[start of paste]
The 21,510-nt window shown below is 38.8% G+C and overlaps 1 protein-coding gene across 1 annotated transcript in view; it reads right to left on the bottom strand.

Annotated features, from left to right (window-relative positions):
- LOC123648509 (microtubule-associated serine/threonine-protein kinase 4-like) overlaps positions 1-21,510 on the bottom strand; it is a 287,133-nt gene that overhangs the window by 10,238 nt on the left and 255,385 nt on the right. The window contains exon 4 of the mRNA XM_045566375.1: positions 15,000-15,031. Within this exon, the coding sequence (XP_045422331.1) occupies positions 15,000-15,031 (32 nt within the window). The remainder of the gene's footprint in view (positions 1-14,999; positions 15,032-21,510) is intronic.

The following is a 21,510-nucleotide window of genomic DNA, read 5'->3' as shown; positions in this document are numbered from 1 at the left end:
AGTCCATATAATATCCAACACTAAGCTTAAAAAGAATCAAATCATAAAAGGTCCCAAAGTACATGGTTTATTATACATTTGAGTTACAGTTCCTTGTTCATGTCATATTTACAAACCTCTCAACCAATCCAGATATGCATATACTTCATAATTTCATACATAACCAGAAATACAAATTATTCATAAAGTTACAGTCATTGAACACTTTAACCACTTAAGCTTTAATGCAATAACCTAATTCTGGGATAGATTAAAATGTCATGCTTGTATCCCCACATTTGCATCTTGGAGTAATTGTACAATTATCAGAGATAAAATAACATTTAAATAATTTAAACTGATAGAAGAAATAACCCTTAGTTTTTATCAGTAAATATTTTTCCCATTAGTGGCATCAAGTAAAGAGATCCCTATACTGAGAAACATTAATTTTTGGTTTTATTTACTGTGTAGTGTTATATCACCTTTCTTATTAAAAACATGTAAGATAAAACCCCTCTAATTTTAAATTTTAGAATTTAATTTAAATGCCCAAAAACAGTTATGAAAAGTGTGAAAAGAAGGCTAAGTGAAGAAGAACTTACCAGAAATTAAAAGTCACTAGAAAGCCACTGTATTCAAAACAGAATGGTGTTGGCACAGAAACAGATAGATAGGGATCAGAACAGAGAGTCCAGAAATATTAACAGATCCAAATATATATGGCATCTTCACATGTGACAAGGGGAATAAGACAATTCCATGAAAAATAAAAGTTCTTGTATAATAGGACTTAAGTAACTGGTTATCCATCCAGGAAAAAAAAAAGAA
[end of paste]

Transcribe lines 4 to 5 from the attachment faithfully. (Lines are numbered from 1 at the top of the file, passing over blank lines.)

The following is a 21,510-nucleotide window of genomic DNA, read 5'->3' as shown; positions in this document are numbered from 1 at the left end:
AGTCCATATAATATCCAACACTAAGCTTAAAAAGAATCAAATCATAAAAGGTCCCAAAGTACATGGTTTATTATACATTTGAGTTACAGTTCCTTGTTCATGTCATATTTACAAACCTCTCAACCAATCCAGATATGCATATACTTCATAATTTCATACATAACCAGAAATACAAATTATTCATAAAGTTACAGTCATTGAACACTTTAACCACTTAAGCTTTAATGCAATAACCTAATTCTGGGATAGATTAAAATGTCATGCTTGTATCCCCACATTTGCATCTTGGAGTAATTGTACAATTATCAGAGATAAAATAACATTTAAATAATTTAAACTGATAGAAGAAATAACCCTTAGTTTTTATCAGTAAATATTTTTCCCATTAGTGGCATCAAGTAAAGAGATCCCTATACTGAGAAACATTAATTTTTGGTTTTATTTACTGTGTAGTGTTATATCACCTTTCTTATTAAAAACATGTAAGATAAAACCCCTCTAATTTTAAATTTTAGAATTTAATTTAAATGCCCAAAAACAGTTATGAAAAGTGTGAAAAGAAGGCTAAGTGAAGAAGAACTTACCAGAAATTAAAAGTCACTAGAAAGCCACTGTATTCAAAACAGAATGGTGTTGGCACAGAAACAGATAGATAGGGATCAGAACAGAGAGTCCAGAAATATTAACAGATCCAAATATATATGGCATCTTCACATGTGACAAGGGGAATAAGACAATTCCATGAAAAATAAAAGTTCTTGTATAATAGGACTTAAGTAACTGGTTATCCATCCAGGAAAAAAAAAAGAA